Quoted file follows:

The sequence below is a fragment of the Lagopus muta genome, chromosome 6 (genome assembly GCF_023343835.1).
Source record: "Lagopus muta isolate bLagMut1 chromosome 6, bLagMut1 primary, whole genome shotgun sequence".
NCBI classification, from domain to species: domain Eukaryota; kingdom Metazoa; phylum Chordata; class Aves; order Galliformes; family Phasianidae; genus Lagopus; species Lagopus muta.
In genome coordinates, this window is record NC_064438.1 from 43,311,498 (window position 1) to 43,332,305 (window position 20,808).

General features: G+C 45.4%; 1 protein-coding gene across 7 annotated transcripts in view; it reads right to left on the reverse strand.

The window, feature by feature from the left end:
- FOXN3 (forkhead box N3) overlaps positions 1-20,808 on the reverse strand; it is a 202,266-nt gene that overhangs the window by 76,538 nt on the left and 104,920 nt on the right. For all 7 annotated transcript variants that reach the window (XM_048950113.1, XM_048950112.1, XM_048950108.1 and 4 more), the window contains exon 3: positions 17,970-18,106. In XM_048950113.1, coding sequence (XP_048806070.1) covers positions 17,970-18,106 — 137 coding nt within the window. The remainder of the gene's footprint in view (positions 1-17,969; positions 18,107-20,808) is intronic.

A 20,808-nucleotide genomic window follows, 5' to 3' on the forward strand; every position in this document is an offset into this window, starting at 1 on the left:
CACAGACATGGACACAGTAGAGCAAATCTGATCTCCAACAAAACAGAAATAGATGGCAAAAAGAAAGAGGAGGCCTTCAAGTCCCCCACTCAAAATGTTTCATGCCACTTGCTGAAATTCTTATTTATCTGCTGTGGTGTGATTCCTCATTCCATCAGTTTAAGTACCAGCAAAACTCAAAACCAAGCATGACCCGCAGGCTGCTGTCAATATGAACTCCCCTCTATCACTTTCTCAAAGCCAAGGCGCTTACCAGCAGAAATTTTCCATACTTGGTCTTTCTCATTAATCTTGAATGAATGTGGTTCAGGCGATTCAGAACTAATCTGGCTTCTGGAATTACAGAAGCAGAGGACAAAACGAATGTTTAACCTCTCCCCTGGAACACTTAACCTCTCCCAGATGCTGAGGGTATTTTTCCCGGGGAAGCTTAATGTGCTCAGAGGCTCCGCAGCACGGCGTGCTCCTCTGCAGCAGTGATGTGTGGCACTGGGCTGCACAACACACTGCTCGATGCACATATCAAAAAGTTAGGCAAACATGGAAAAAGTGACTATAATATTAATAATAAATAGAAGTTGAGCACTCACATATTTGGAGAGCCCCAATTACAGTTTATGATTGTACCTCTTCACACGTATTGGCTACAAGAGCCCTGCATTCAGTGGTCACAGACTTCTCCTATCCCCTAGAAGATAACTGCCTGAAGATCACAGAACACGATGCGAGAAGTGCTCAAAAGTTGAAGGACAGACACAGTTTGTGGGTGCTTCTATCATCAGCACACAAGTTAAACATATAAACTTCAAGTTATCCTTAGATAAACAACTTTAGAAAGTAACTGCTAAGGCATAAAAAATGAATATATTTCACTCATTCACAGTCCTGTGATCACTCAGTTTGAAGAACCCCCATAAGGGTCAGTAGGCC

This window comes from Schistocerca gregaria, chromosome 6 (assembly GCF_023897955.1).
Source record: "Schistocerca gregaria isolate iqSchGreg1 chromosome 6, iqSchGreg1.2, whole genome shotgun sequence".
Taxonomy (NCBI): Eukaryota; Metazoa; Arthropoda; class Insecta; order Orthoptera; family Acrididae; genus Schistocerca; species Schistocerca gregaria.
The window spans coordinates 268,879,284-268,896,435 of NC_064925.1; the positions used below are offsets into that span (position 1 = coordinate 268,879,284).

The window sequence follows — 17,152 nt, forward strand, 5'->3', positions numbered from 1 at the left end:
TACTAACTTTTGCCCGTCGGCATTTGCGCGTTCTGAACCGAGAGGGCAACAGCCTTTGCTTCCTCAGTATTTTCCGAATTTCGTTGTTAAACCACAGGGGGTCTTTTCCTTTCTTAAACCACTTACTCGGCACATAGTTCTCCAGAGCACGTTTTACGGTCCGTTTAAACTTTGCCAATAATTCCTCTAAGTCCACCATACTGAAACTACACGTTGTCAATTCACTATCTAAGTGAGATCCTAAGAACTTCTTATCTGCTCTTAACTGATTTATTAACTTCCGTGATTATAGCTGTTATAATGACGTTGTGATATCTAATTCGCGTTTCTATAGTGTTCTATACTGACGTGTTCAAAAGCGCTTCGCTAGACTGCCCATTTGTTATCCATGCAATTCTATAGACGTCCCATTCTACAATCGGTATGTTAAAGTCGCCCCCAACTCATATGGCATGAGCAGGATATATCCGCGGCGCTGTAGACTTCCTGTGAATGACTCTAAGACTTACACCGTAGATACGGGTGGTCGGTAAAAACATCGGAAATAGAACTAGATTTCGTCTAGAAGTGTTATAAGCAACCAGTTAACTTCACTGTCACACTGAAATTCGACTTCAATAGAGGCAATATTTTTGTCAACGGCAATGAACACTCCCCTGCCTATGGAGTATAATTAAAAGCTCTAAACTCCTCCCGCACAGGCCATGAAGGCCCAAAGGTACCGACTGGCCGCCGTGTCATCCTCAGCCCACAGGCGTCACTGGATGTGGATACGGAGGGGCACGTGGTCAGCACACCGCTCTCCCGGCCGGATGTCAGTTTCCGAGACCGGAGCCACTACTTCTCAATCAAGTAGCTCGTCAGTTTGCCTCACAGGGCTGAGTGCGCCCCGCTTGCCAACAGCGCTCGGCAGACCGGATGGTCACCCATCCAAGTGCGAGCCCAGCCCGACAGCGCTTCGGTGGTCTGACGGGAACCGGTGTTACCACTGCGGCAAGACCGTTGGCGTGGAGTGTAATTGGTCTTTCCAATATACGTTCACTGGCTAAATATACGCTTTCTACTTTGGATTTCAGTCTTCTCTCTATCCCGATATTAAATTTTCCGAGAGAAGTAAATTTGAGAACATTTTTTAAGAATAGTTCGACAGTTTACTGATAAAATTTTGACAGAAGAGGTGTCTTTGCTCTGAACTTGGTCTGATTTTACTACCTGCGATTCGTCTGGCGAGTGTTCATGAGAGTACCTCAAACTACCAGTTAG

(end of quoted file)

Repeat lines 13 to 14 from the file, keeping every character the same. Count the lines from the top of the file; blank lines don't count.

The window spans coordinates 268,879,284-268,896,435 of NC_064925.1; the positions used below are offsets into that span (position 1 = coordinate 268,879,284).

The window sequence follows — 17,152 nt, forward strand, 5'->3', positions numbered from 1 at the left end: